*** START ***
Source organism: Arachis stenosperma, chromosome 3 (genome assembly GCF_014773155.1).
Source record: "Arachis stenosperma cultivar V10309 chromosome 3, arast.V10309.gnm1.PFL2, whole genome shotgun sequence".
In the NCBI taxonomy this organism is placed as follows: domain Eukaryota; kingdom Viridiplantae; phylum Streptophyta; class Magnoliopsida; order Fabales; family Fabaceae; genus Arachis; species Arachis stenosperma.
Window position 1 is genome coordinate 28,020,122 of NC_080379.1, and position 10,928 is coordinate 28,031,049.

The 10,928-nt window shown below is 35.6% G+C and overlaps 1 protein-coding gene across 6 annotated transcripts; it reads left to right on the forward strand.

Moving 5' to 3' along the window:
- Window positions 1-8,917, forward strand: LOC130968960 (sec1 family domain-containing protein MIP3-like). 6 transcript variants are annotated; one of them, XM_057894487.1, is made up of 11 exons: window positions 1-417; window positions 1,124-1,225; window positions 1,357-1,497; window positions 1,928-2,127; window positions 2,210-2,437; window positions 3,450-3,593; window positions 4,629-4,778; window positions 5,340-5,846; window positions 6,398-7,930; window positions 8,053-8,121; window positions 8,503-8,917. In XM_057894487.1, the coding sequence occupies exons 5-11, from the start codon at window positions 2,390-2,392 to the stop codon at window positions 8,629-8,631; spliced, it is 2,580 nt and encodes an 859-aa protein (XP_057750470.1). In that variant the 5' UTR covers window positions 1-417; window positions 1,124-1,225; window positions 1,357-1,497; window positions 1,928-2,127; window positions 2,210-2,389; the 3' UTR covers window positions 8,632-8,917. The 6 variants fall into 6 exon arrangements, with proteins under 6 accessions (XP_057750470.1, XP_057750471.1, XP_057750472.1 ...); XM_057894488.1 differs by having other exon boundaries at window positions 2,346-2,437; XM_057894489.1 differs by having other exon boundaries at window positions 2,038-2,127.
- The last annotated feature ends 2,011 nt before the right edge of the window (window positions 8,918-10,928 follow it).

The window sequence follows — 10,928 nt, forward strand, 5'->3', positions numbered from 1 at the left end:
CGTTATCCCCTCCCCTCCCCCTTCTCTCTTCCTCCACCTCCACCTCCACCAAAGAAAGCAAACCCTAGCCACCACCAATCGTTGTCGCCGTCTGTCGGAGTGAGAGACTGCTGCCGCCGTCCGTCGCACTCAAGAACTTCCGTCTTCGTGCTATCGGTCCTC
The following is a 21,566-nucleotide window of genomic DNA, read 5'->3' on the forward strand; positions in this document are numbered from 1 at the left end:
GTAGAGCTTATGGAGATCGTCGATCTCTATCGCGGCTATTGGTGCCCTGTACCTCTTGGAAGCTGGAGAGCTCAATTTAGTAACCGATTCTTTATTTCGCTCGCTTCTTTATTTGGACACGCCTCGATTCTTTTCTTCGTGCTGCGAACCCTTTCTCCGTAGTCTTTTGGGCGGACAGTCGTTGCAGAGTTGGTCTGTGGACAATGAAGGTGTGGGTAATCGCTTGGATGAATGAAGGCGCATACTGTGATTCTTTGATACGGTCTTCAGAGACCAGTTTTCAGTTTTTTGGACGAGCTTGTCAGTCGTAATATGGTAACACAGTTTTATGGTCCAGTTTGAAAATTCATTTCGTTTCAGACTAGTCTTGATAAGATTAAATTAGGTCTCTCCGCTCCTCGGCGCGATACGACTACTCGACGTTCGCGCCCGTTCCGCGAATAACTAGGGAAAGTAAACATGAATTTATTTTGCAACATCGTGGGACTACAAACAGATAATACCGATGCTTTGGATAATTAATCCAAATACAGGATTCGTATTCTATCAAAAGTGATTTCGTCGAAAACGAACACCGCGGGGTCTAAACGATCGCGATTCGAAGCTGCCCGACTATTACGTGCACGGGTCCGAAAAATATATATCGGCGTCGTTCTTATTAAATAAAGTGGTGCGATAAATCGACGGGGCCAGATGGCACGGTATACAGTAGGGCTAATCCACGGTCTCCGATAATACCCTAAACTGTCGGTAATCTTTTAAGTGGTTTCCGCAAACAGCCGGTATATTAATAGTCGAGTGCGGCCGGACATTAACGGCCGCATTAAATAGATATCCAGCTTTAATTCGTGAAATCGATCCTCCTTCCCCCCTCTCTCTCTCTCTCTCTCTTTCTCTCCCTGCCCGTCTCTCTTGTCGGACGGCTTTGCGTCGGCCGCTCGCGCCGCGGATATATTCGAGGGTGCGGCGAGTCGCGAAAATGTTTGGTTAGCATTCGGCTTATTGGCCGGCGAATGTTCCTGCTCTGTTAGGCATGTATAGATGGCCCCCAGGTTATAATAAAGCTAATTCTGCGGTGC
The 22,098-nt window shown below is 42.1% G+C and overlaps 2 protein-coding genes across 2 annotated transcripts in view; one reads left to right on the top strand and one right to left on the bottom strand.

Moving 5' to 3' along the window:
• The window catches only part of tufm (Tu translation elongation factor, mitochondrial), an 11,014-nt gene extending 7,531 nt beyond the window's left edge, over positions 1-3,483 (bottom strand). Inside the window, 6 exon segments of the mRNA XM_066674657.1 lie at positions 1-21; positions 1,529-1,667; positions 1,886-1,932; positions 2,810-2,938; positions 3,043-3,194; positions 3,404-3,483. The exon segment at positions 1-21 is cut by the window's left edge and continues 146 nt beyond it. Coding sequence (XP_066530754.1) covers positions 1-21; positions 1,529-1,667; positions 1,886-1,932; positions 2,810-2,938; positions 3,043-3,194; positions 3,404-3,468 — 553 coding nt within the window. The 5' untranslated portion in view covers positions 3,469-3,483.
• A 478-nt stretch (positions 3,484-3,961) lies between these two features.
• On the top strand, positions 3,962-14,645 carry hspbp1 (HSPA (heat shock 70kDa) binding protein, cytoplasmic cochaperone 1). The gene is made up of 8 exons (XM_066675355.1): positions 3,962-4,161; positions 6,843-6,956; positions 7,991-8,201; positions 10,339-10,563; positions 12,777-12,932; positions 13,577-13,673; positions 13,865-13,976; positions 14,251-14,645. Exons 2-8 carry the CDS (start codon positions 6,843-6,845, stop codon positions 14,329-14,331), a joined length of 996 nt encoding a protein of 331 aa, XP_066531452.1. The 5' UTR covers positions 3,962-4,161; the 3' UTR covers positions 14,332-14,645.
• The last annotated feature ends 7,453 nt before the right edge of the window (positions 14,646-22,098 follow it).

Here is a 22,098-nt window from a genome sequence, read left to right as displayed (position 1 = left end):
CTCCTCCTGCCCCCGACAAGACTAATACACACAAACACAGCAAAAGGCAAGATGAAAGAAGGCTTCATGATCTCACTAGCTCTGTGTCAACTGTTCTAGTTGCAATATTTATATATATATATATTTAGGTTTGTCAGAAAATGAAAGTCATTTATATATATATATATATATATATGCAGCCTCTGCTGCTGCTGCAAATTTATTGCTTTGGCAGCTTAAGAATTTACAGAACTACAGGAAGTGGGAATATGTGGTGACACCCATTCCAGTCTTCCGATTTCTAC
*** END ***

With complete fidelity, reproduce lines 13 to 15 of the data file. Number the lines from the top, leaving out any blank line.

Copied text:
The 22,098-nt window shown below is 42.1% G+C and overlaps 2 protein-coding genes across 2 annotated transcripts in view; one reads left to right on the top strand and one right to left on the bottom strand.

Moving 5' to 3' along the window:
• The window catches only part of tufm (Tu translation elongation factor, mitochondrial), an 11,014-nt gene extending 7,531 nt beyond the window's left edge, over positions 1-3,483 (bottom strand). Inside the window, 6 exon segments of the mRNA XM_066674657.1 lie at positions 1-21; positions 1,529-1,667; positions 1,886-1,932; positions 2,810-2,938; positions 3,043-3,194; positions 3,404-3,483. The exon segment at positions 1-21 is cut by the window's left edge and continues 146 nt beyond it. Coding sequence (XP_066530754.1) covers positions 1-21; positions 1,529-1,667; positions 1,886-1,932; positions 2,810-2,938; positions 3,043-3,194; positions 3,404-3,468 — 553 coding nt within the window. The 5' untranslated portion in view covers positions 3,469-3,483.